My job the last 2 years has been to talk C down from getting the biggest tree on the lot -- yes, it’s a beautiful tree but our ceilings are only 9 feet tall -- but I don’t love being the Scrooge in the family and this year I just wanted him to have the tree that made him happy, even if it takes up half the living room.
We both fell in love with the first tree we saw, some kind of fancy fragrant breed, very full foliage, blueish. The bearded man warned us that it was heavy because the trunk was thick, but we were unfazed. It was heavy (our shoulders are still sore) but we got it home. What we didn’t consider though was the width of the stand. It didn’t fit.
We went to Target to look for a bigger stand. On one hand, a trip to Target is not such an ordeal for us -- it’s a 10 minute walk across the bridge to the Bronx. On the other hand, it’s December and what is the last place on earth you would want to be on a weekend afternoon in December? Okay, Walmart. But second to last?
They didn’t have a bigger stand at Target. So we bought a saw. I won’t re-litigate the saw choice here because we’ve moved on, but the only saw they had was a hacksaw, which is not the saw I would choose for sawing through a tree trunk. It took a while, but we cut the tree down to size, and now it’s up and decorated and beautiful, and that’s what counts.
But I was actually grateful for the unexpected trip to Target, feeling myself become more and more tightly wound as we walked through the store -- a perfect distillation of everything I hate about this season: piles of useless crap, parents growling at their kids, bright lights, terrible music, and everyone bleating “Merry Christmas!” -- grateful because I could see the whole pile of shit apart from what I love about this season.
I came across an article the other day about Fox News’s “war on Christmas” nonsense and how they miss the point (at least they’re consistent) because the weeks leading up to Christmas are not, for traditional Christians, about celebrating or even really about Christmas at all, but about Advent, which is a season of waiting and reflecting, a season of gathering darkness, fear, dread, and, ultimately, hope. There’s nothing merry about it. And then Christmas starts on December 25th with the celebration of the birth of Christ -- the embodiment of all our hopes, for a better world, for love, for peace, for light, for a new chance -- and continues for 12 days. That's when we celebrate, lords a-leaping, etc.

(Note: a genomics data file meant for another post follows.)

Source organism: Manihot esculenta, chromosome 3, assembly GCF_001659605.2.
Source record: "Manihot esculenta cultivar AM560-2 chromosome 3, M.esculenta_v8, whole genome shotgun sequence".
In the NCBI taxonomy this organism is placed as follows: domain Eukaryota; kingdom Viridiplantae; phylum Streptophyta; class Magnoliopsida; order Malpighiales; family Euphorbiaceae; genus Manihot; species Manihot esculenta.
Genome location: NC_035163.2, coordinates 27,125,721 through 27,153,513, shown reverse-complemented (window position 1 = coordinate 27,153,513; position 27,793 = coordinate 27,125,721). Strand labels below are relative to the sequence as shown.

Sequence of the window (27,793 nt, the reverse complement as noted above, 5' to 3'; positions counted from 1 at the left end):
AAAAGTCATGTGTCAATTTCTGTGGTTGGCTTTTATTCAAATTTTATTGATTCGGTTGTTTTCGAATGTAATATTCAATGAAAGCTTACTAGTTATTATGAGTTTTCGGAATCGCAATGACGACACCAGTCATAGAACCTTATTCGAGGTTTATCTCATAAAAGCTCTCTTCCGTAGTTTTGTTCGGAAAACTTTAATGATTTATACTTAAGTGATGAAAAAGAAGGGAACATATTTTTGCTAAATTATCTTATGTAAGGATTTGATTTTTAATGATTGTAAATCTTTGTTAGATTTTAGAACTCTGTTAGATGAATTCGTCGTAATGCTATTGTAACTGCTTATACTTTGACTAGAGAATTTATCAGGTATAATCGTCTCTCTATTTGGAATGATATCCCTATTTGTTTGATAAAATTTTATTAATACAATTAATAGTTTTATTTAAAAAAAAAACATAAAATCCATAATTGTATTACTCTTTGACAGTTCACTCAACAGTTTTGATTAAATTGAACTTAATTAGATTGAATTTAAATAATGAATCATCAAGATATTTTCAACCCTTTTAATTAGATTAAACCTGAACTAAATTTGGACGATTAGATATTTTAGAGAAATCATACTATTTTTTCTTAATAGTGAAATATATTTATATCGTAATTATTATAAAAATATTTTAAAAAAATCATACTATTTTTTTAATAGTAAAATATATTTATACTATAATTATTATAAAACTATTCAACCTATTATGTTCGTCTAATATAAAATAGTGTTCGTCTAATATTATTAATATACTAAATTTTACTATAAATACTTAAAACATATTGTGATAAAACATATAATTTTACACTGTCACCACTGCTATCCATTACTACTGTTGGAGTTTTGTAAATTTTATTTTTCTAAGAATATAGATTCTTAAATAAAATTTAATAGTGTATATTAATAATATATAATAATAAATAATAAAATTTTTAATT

We should spend December taking stock (you know when you've been good or bad, you don't need a pathologically cheerful fat man to tell you), setting intentions, imagining a better world. Not yelling at people in parking lots and maxing out our credit cards. That’s what I think, anyway.
That said, the real work for me is in separating the ritual of gift-giving -- one of my favorite things about Christmas: the shopping, wrapping, giving, waiting, opening -- from the mindless consumer frenzy. They are so tightly woven together. We live in a world where it’s impossible to engage with the culture and not perpetuate its ugliest aspects. So, that’s a project…
Putting aside the Fox News idiocy (which, you know, what else really can you do with it?) and the fact that we know all this already, the article jogged my brain and gave me a path back to how I used to enjoy the season as a time of uncertainty, anticipation, and hope.
Not to mention that I’d much rather listen to this
than Rudolph and Frosty and Jingle Bells and all that shrieking silliness any day.
It does seem a little odd to me sometimes that I love this music so much, the more solemn, the more religious, the better. I am of course not Christian, but isn’t the beautiful story of the miraculous birth of Christ come to save us from ourselves (at least partly) just another iteration of the same old story of birth from death, light out of darkness? It’s only unique in its details. This story works for me because it’s embedded somewhere in me deeper than belief. My parents didn’t believe it either, but marking the end of darkness and the beginning of light doesn’t require belief. It happens every year no matter what you believe.